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Seventy Times Seven by Salvatore Sapienza
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Seventy Times Seven

by Salvatore Sapienza

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It is a rare day when I give a book five stars. Why this book? For several reasons. First of all, the author, Salvatore Sapienza, is able to craft a readable story, and by readable I mean a story that unfolds with a certain pleasing ease and believability. The mark of a successful writer is the ability to make the reader forget they are reading fiction. I kept finding myself assuming the main character, Vito, was a proxy upon whom the author had projected his own struggle with integrating faith into an otherwise fractured life. Secondly, although the author is no Donald Windham or Alexander Chee (neither of who by the way, received five stars from this reviewer), it is of no matter provided the message is important. Which brings us to the reason for five stars: There is a dearth of authorship offering readers a chance to see that Jesus is perfectly relevant in contemporary individual lives, especially GLBTQ lives. This is a vital issue. Thank you, Salvatore. I look forward to more in this vein! ( )
  ElTomaso | May 20, 2013 |
Brother Vito is both Catholic, and an out and proud gay man. However, he has yet to completely reconcile his sexuality with his spirituality. With his final vows approaching in a few months, it is more important than ever that he determine exactly what it means to become a Divinity Brother and be open about his desires. Through self contemplation and soul searching, he hopes to find an answer. But, it becomes even more difficult for him to discern what God's calling for him is when he volunteers at a San Francisco AIDS center, and finds himself falling in love.

Salvatore Sapienza has written a fantastic debut novel. Incorporating his own personal experiences as a out gay man and as a Marist Brother, his novel is thought provoking and the story a poignant portrayal of a man's search for his purpose in God's plan.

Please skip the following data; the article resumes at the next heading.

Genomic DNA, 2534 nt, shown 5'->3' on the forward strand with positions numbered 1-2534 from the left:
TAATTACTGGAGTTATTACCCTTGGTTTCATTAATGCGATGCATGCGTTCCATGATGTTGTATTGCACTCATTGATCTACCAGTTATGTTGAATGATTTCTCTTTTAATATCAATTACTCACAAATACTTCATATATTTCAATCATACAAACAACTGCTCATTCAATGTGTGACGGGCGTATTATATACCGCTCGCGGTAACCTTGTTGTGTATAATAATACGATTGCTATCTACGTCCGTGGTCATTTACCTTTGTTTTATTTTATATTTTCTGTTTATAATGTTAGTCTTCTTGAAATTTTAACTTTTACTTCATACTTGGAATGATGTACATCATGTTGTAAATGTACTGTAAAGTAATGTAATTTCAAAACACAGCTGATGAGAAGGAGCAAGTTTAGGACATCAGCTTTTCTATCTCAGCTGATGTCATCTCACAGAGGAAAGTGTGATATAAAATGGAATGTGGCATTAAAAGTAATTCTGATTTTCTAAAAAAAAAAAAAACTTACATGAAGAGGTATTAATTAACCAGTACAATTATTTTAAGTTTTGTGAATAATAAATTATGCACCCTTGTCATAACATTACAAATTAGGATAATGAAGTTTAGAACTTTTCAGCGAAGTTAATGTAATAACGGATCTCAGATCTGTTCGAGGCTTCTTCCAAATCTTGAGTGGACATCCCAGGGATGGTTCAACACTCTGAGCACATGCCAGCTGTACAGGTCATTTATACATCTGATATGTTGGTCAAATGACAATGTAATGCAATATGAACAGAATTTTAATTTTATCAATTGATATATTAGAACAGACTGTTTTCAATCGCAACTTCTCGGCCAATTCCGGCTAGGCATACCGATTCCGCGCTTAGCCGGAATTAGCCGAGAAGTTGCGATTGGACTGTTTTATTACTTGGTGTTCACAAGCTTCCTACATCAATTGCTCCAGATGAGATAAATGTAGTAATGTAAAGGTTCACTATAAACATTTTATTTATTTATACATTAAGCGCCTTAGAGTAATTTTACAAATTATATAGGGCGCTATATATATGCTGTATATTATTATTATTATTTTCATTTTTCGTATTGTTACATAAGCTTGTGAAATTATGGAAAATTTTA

Experiments in Reading ( )
  PhoenixTerran | Apr 24, 2009 |
A Thoroughly Satisfying Read.

Seventy Times Seven was a tough read for me. As a somewhat bitterly ex-catholic gay boy who has been battling HIV for eleven years, I found that many parts of Sal Sapienza's novel hit very close to home. After I reached the end, though, I recognized that the journey had been well worth it, despite the emotional bumps I hit along the way.

The story's main character is Vito, a cute gay Italian boy who is just getting ready to take final vows in his Catholic brotherhood. The book chronicles his struggle to incorporate his religious calling with his more sensual, secular urgings. To be honest, I liked Vito. I wanted to sleep with Vito, but I didn't identify with Vito - not one bit. I empathized much more with his best friend Tim, a light-hearted hedonist who seems to take great delight in leading his conflicted friend astray. My guess is that most gay guys who, like me, reached young adulthood in the eighties will also more closely identify with Tim. To me, he is more or less the embodiment of gay eighties culture - chastened somewhat by the looming threat of AIDS, but still trying to live life to the fullest.

And speaking of gay eighties cultural references - Sapienza uses them liberally, but not gratuitously, throughout the book. He weaves the pop songs and mega-stars from that time right into the story, using them as metaphors for the various issues that Vito struggles with along the way. This gives the novel the quality of a modern-day parable, and though I'm sure I'm not the only reader who wanted to shake Vito by the shoulders from time to time and scream "Are you out of your mind?", I found his crisis, as a whole, to be genuine and believable.

A fine first novel by Sal Sapienza. It had a nice, steady pace, well developed characters and just enough pathos to engage readers emotionally without carrying them into the realm of soap opera. Seventy Times Seven roughed me up a bit emotionally, but in the end it left me feeling hopeful about myself and about life in general. Can one ask any more of a novel than that? ( )
  patnelsonchilds | Aug 11, 2007 |
  rkgregg | Dec 21, 2006 |
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